After nearly five decades in which U.S. travelers were largely forbidden from going to Cuba, President Barack Obama’s decision to significantly roll back travel limits could make the island accessible again to large numbers of U.S. visitors.
But significant logistical and legal barriers remain before Americans can flock en masse to the rum bars of Havana.
The Obama administration on Monday announced it was lifting limits on family travel and money transfers to Cuba, though a broader economic embargo introduced by President John F. Kennedy in 1962 remains in place. The new travel policy applies to U.S. citizens and U.S. residents with family members in the island.
Laws introduced in the Senate and House of Representatives in recent weeks would go even further, repealing travel restrictions on all Americans and U.S. residents. The bills have bipartisan sponsors, but it isn’t clear whether they will come up for a vote anytime soon.
The shift announced Monday by the White House is likely to spur a significant increase in visits by Americans to Cuba. Still, Cuba is long way from retaking the role it held as a hotbed of American tourism before the Cuban revolution erupted in the 1950s. “It won’t just happen overnight,” said Kirby Jones, president of Alamar Associates, a consulting firm in Bethesda, Md., that advises companies about Cuba.
U.S. travel businesses have long eyed Cuba, the Caribbean’s biggest island, as a promising future market. Though its economy languished amid half a century of authoritarian rule, Cuba still captures the imagination of travelers eager to see its beaches, lush mountain trails and Havana’s colonial-era scenery.
For decades, millions of tourists, mostly from Europe, Canada and Latin America, have visited the country. More than 2.3 million travelers visited last year, according to Cuba’s Office of National Statistics. A recent report by the U.S. International Trade Commission, a federal agency, forecast as many as one million Americans per year eventually would visit Cuba if allowed.
As international tourism grew in recent years, the Cuban government expanded airports. Likewise, the country’s hotel inventory, though a hodgepodge of crumbling old state-run buildings and newer properties managed by foreign partners, has been growing—from just over 50,000 rooms at the start of the decade to nearly 56,000 at the end of 2007, according to government figures.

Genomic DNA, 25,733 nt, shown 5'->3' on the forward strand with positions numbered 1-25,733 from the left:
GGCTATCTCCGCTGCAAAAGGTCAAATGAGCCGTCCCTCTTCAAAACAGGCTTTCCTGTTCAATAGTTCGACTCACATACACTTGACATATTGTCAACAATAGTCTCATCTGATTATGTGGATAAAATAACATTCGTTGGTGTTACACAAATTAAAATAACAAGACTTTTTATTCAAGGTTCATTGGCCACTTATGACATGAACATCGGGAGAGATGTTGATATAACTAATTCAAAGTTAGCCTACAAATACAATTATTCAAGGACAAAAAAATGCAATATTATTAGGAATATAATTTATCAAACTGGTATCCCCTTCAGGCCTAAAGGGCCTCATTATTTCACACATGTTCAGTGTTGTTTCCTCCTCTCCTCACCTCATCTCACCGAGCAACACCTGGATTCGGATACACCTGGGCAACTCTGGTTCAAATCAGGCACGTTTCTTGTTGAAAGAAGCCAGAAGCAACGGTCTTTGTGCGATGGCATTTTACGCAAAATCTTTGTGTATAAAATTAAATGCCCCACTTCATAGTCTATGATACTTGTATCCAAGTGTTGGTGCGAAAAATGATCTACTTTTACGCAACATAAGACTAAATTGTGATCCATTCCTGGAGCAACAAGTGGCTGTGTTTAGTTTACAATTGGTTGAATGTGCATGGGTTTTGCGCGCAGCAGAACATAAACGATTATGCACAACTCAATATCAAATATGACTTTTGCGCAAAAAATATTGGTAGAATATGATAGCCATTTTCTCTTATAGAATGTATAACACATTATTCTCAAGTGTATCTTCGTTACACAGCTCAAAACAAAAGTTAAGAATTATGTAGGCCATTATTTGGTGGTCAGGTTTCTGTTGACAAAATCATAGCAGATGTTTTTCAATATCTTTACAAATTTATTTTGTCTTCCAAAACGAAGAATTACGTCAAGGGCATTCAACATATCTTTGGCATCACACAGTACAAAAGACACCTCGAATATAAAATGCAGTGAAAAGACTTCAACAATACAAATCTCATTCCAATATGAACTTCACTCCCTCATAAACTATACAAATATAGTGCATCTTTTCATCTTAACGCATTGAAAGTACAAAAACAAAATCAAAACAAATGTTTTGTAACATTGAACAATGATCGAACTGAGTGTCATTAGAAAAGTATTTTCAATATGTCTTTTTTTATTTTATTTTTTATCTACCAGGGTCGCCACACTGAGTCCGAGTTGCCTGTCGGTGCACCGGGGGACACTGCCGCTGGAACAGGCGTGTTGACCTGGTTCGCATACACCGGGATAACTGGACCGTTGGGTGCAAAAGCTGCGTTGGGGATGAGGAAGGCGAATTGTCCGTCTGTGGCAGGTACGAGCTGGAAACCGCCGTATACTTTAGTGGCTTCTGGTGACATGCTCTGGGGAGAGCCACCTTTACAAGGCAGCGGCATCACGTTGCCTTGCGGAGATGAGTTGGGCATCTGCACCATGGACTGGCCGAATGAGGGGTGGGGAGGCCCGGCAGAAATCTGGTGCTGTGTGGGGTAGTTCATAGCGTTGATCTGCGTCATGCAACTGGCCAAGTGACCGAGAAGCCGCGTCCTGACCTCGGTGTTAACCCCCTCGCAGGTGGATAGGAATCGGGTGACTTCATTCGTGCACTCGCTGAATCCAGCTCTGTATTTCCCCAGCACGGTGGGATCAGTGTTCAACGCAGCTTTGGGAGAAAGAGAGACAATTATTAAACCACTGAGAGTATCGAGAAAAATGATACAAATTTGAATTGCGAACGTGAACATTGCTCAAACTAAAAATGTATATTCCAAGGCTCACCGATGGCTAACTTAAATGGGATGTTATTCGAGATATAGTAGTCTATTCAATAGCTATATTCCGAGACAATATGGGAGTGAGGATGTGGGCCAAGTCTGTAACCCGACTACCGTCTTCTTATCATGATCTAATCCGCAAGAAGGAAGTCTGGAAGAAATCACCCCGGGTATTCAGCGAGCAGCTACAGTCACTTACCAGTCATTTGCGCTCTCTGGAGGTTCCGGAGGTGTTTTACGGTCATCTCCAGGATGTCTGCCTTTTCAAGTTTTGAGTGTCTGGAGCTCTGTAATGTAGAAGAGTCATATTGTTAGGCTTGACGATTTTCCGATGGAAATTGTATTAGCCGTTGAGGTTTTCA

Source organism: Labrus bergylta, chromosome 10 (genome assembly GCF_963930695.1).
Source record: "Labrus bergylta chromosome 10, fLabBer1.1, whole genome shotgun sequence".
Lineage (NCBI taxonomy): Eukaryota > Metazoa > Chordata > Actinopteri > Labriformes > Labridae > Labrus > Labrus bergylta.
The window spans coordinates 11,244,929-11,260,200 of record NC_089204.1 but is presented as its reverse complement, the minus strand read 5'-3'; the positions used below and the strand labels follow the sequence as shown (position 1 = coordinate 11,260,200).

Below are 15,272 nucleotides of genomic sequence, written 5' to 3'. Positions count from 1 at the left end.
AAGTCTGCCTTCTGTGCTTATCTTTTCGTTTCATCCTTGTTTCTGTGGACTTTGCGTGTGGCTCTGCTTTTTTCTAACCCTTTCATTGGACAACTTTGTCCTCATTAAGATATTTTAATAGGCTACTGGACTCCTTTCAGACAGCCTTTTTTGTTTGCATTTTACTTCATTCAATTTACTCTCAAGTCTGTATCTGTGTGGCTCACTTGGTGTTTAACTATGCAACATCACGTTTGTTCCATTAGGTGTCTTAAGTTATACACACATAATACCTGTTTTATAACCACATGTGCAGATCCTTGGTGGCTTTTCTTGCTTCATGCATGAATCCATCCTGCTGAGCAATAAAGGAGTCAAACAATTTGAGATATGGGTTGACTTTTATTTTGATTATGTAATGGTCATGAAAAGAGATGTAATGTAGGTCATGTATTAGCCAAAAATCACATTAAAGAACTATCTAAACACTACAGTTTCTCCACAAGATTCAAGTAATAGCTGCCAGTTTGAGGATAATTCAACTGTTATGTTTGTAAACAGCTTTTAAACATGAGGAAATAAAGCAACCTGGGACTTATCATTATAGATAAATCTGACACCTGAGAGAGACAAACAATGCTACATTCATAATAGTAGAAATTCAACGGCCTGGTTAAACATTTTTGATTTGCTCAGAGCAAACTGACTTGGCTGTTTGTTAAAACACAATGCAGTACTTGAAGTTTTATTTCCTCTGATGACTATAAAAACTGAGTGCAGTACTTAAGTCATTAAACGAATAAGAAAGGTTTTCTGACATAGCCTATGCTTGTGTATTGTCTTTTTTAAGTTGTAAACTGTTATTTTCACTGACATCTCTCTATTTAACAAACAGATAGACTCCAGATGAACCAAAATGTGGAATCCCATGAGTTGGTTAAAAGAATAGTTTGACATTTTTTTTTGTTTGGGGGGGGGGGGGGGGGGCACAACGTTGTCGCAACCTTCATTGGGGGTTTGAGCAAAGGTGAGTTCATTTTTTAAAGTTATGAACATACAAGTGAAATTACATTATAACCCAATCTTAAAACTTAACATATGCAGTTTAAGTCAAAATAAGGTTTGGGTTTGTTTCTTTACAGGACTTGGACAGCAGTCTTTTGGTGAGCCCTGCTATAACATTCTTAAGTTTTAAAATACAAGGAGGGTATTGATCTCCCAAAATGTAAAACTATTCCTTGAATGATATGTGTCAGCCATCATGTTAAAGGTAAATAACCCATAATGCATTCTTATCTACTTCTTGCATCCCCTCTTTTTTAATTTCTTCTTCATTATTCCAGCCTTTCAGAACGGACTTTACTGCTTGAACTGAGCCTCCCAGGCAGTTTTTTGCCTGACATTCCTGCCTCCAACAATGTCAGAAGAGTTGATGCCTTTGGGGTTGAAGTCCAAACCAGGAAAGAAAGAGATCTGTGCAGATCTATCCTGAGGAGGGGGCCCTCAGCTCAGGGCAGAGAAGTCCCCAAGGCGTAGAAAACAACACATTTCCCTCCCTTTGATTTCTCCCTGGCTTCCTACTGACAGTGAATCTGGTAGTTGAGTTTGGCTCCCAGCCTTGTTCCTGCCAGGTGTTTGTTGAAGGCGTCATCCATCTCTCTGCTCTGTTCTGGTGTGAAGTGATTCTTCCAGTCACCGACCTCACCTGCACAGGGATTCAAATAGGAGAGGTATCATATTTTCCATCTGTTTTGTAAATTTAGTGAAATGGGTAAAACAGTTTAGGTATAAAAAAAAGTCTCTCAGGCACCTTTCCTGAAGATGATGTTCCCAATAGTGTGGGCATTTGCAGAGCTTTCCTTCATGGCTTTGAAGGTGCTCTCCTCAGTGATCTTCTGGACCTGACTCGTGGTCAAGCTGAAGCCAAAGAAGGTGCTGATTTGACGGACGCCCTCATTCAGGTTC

Just 90 miles from the southern tip of Florida, Cuba would be a short hop for most major U.S. airlines. Delta Air Lines Inc., Continental Airlines Inc. and AMR Corp.’s American Airlines, which operates a major hub in Miami, all have hubs from which aircraft could reach the island in about two hours or less.
But for now, access to the island from the U.S. is very limited. Currently, Cuba-bound travelers from the U.S. rely on tour operators who organize charter flights authorized to make the journey. Major airlines would need the government to negotiate a bilateral aviation agreement with Cuba before they could start regular scheduled service. Even after President Jimmy Carter eased travel rules to Cuba in 1977, no such agreement was negotiated before President Ronald Reagan reinstituted a blanket ban.
“We’d like to fly there, but at the moment have no idea what the legal framework would be,” said Ben Baldanza, chief executive of Spirit Airlines Inc., a Miramar, Fla., airline that flies throughout the Caribbean and to parts of Latin America. Representatives for Delta, American, and Continental contacted last week declined to comment on any eventual Cuba plans.
Cruise companies, which regularly sail around Cuba on Caribbean itineraries, must evaluate whether the country’s aging port facilities meet their ships’ logistical and security needs. Even in developed countries, popular harbors are easily overburdened, placing a strain on the efficiency of port calls and shore excursions.
Some European vessels have long called at Cuban ports, but many avoid it because Washington’s embargo prohibits ships that visit Cuba from docking at U.S. ports.
Even Fidel Castro has at times discouraged cruise visits. In 2005, he dismissed foreign ships as “floating diversions [that] visit countries to leave their trash, their empty cans, and papers for a few miserable cents.”
The U.S. Coast Guard also has designated Cuba as one of 11 countries, including Syria, Iran, and Venezuela, whose port operators don’t do enough to secure vessels from terrorist threats. That means that under U.S. Coast Guard regulations, ships visiting Cuba would have to add armed guards on vessels while they are docked in Cuban ports and other higher security steps.
“Cuba’s on our hot list, but there’s a lot that we’d have to look at before we decided to go,” said Tim Rubacky, a spokesman for Miami-based Oceania Cruises Inc., a privately held operator of upscale cruises. “It’s almost a matter of tempering expectations.”